Anki’s algorithm is based on the SuperMemo 2 algorithm. For info on SM-2, please see http://www.supermemo.com/english/ol/sm2.htm
Anki’s algorithm differs from SM-2 in some respects. Notably:
SM-2 defines an initial interval of 1 day then 6 days. With Anki, you have full control over the length of the initial learning steps. Anki understands that it can be necessary to see a new card a number of times before you’re able to memorize it, and those initial "failures" don’t mean you need to be punished by being shown the failed card many times over the course of a few days. Performance during the learning stage does not reflect performance in the retaining stage.
Anki uses 4 choices for answering review cards, not 6. There is only one 'fail' choice, not 3. The reason for this is that failure comprises a small amount of total reviews, and thus adjusting a card’s ease can be sufficiently done by simply varying the positive answers.
Answering cards later than scheduled will be factored into the next interval calculation, so you receive a boost to cards that you were late in answering but still remembered.
Like SM-2, Anki’s failure button resets the card interval by default. But the user can choose to have the card’s interval reduced instead of being reset completely. Also, you can elect to review failed mature cards on a different day, instead of the same day.
'Remembered easily' not only increments the ease factor, but adds an extra bonus to the current interval calculation. Thus, answering 'remembered easily' is a little more aggressive than the standard SM-2 algorithm.
Successive failures while cards are in learning do not result in further decreases to the card’s ease. A common complaint with the standard SM-2 algorithm is that repeated failings of a card cause the card to get stuck in "low interval hell". In Anki, the initial acquisition process does not influence a card’s ease.
You can also check out
schedv2.py in Anki’s source code for the
scheduling code. Here is a summary (see the deck options
section for the options that are mentioned in 'italics').
If you press…
The card is placed into relearning mode, the ease is decreased by 20 percentage points (that is, 20 is subtracted from the 'ease' value, which is in units of percentage points), and the current interval is multiplied by the value of 'new interval' (this interval will be used when the card exits relearning mode).
The card’s ease is decreased by 15 percentage points and the current interval is multiplied by 1.2.
The current interval is multiplied by the current ease. The ease is unchanged.
The current interval is multiplied by the current ease times the 'easy bonus' and the ease is increased by 15 percentage points.
For Hard, Good, and Easy, the next interval is additionally multiplied by the 'interval modifier'. If the card is being reviewed late, additional days will be added to the current interval, as described in a previous FAQ.
There are a few limitations on the scheduling values that cards can take. Eases will never be decreased below 130%; SuperMemo’s research has shown that eases below 130% tend to result in cards becoming due more often than is useful and annoying users. Intervals will never be increased beyond the value of 'maximum interval'. Finally, all new intervals (except Again) will always be at least one day longer than the previous interval.
After you select an ease button, Anki also applies a small amount of random “fuzz” to prevent cards that were introduced at the same time and given the same ratings from sticking together and always coming up for review on the same day. This fuzz does not appear on the interval buttons, so if you’re noticing a slight discrepancy between what you select and the intervals your cards actually get, this is probably the cause.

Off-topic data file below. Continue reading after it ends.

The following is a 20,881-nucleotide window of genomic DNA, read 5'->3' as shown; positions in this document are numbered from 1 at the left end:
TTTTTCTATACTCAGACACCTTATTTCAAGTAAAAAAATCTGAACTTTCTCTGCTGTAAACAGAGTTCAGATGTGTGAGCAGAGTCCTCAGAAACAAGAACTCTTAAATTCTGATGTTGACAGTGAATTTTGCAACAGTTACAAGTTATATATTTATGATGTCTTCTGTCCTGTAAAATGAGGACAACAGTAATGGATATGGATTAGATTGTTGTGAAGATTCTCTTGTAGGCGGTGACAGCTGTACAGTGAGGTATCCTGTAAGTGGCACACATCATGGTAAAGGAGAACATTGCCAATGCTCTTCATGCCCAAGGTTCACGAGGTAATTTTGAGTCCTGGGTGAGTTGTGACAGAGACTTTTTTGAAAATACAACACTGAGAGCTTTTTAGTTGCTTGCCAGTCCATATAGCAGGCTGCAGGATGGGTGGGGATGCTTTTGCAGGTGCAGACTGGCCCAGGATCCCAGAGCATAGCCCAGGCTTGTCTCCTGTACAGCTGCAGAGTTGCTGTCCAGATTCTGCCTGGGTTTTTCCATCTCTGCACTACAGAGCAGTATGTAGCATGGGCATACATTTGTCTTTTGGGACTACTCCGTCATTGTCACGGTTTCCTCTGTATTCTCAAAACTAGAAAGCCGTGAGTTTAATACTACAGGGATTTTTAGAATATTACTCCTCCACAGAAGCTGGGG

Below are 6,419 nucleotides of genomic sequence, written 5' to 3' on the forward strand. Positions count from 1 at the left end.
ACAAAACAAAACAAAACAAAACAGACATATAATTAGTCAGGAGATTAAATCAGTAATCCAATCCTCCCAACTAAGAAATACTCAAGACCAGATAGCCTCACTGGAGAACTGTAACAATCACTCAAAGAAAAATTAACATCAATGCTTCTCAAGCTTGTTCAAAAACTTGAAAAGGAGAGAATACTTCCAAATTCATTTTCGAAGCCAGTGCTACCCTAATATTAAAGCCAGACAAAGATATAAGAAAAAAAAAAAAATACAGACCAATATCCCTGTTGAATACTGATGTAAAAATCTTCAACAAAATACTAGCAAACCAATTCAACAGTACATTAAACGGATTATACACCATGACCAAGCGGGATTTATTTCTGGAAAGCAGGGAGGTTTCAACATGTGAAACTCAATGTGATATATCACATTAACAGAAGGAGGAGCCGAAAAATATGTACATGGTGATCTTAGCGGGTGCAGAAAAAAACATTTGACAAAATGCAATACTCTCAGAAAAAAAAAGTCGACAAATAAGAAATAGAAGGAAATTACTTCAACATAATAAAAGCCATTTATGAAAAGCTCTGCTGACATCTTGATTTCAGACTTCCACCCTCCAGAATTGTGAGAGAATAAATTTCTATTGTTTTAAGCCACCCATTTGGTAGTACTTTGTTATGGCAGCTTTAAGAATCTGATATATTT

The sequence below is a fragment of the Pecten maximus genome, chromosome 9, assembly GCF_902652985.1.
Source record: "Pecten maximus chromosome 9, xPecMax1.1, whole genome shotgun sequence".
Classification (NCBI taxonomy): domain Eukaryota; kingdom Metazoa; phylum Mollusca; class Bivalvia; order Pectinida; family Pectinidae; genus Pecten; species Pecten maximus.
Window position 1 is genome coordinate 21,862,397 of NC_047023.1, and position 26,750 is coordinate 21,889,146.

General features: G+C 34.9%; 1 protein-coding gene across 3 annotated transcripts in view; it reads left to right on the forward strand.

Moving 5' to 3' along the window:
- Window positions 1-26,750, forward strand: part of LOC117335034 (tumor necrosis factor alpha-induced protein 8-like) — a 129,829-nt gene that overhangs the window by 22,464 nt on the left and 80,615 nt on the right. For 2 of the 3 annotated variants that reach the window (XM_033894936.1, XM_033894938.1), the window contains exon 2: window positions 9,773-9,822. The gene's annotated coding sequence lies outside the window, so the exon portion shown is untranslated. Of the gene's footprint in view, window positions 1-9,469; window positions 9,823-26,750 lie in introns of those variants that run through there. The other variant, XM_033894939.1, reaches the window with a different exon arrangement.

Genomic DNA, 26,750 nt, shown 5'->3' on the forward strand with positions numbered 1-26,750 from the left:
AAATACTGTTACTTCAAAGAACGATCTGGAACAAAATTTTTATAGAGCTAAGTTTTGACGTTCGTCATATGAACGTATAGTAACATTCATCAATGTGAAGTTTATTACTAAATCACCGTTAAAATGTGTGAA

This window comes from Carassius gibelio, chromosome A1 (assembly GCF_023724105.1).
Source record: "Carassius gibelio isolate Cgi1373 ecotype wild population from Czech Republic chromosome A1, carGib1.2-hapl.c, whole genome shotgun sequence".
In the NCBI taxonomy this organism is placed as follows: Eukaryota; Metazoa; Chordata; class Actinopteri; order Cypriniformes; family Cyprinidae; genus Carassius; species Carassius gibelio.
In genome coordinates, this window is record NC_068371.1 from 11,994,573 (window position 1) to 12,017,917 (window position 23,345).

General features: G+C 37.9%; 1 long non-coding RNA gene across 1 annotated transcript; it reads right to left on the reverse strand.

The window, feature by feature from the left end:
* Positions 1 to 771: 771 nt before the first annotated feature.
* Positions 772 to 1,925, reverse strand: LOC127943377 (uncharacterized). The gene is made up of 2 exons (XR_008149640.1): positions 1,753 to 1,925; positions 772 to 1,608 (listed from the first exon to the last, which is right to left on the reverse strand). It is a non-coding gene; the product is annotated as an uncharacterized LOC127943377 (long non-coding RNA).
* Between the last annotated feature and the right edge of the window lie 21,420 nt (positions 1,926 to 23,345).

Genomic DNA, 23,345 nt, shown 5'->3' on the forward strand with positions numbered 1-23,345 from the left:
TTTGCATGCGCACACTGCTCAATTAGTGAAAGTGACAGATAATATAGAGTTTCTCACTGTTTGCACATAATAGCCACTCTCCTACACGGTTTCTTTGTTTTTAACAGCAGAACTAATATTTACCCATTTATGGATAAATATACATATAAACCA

The simple answer is that SuperMemo’s latest algorithm is proprietary, and requires licensing. As Anki is an open source application, it can only make use of algorithms that have been made freely available.
We’re inclined to believe SuperMemo when they say their newer algorithms are more efficient, but feel that to a certain extent, it is a case of diminishing returns. The gains achieved by moving from a traditional study routine to SM-2 are already great, and by sticking with an open algorithm, your learning data is not locked into a single product.
Ultimately it’s up to you to decide - if access to the latest and greatest scheduler is a higher priority than the things that Anki brings to the table, you may want to check out SuperMemo to see if it is a good fit for you.
Anki’s scheduler was originally based on SM-5. Anki’s default of showing the next interval above each ease button revealed problems with the implementation - harder cards could end up with greater interval increases than easy ones, and the ease factors sometimes grew to the point where a single review could result in a 20-30x increase in interval.
An attempt was made at the time to correct this by smoothing the optimal factors matrix - applying a cap on the maximum factor and enforcing a minimum difference between adjacent ease factors. This addressed the above problems, but resulted in an optimal factors matrix that had very little room to move, and the conclusion drawn at the time was that SM-5 was not an improvement over SM-2.
While SM-5 clearly wasn’t working for Anki, in hindsight, it may not have been fair to assume the issues we encountered were due to fundamental problems with the algorithm. SuperMemo have subsequently stated that the description of the SM-5 algorithm listed on their website is incomplete, so it is possible the problems we encountered do not exist in SuperMemo’s proprietary implementation.